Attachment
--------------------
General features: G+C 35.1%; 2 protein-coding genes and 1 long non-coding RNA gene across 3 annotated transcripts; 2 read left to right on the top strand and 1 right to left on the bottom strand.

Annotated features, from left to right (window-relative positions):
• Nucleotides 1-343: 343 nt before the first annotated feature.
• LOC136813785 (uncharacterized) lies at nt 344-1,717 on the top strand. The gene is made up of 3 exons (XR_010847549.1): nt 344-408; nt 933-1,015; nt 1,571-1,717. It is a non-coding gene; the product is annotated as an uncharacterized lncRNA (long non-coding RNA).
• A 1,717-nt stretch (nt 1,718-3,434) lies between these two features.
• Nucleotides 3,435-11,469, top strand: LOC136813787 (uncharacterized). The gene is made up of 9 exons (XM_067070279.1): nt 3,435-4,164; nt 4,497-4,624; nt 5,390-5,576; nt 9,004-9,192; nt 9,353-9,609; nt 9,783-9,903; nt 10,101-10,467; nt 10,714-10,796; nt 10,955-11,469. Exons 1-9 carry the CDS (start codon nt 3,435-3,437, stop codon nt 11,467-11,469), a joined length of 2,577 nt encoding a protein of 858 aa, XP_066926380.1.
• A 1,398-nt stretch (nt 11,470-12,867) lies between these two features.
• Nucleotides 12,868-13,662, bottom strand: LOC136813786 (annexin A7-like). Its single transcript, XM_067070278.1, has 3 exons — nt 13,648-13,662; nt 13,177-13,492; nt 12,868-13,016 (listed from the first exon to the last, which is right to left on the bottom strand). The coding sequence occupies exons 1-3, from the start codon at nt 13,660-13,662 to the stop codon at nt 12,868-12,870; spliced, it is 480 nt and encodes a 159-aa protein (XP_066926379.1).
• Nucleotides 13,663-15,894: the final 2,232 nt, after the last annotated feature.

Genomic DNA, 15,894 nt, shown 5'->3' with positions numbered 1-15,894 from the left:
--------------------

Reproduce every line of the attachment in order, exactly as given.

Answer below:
General features: G+C 35.1%; 2 protein-coding genes and 1 long non-coding RNA gene across 3 annotated transcripts; 2 read left to right on the top strand and 1 right to left on the bottom strand.

Annotated features, from left to right (window-relative positions):
• Nucleotides 1-343: 343 nt before the first annotated feature.
• LOC136813785 (uncharacterized) lies at nt 344-1,717 on the top strand. The gene is made up of 3 exons (XR_010847549.1): nt 344-408; nt 933-1,015; nt 1,571-1,717. It is a non-coding gene; the product is annotated as an uncharacterized lncRNA (long non-coding RNA).
• A 1,717-nt stretch (nt 1,718-3,434) lies between these two features.
• Nucleotides 3,435-11,469, top strand: LOC136813787 (uncharacterized). The gene is made up of 9 exons (XM_067070279.1): nt 3,435-4,164; nt 4,497-4,624; nt 5,390-5,576; nt 9,004-9,192; nt 9,353-9,609; nt 9,783-9,903; nt 10,101-10,467; nt 10,714-10,796; nt 10,955-11,469. Exons 1-9 carry the CDS (start codon nt 3,435-3,437, stop codon nt 11,467-11,469), a joined length of 2,577 nt encoding a protein of 858 aa, XP_066926380.1.
• A 1,398-nt stretch (nt 11,470-12,867) lies between these two features.
• Nucleotides 12,868-13,662, bottom strand: LOC136813786 (annexin A7-like). Its single transcript, XM_067070278.1, has 3 exons — nt 13,648-13,662; nt 13,177-13,492; nt 12,868-13,016 (listed from the first exon to the last, which is right to left on the bottom strand). The coding sequence occupies exons 1-3, from the start codon at nt 13,660-13,662 to the stop codon at nt 12,868-12,870; spliced, it is 480 nt and encodes a 159-aa protein (XP_066926379.1).
• Nucleotides 13,663-15,894: the final 2,232 nt, after the last annotated feature.

Genomic DNA, 15,894 nt, shown 5'->3' with positions numbered 1-15,894 from the left: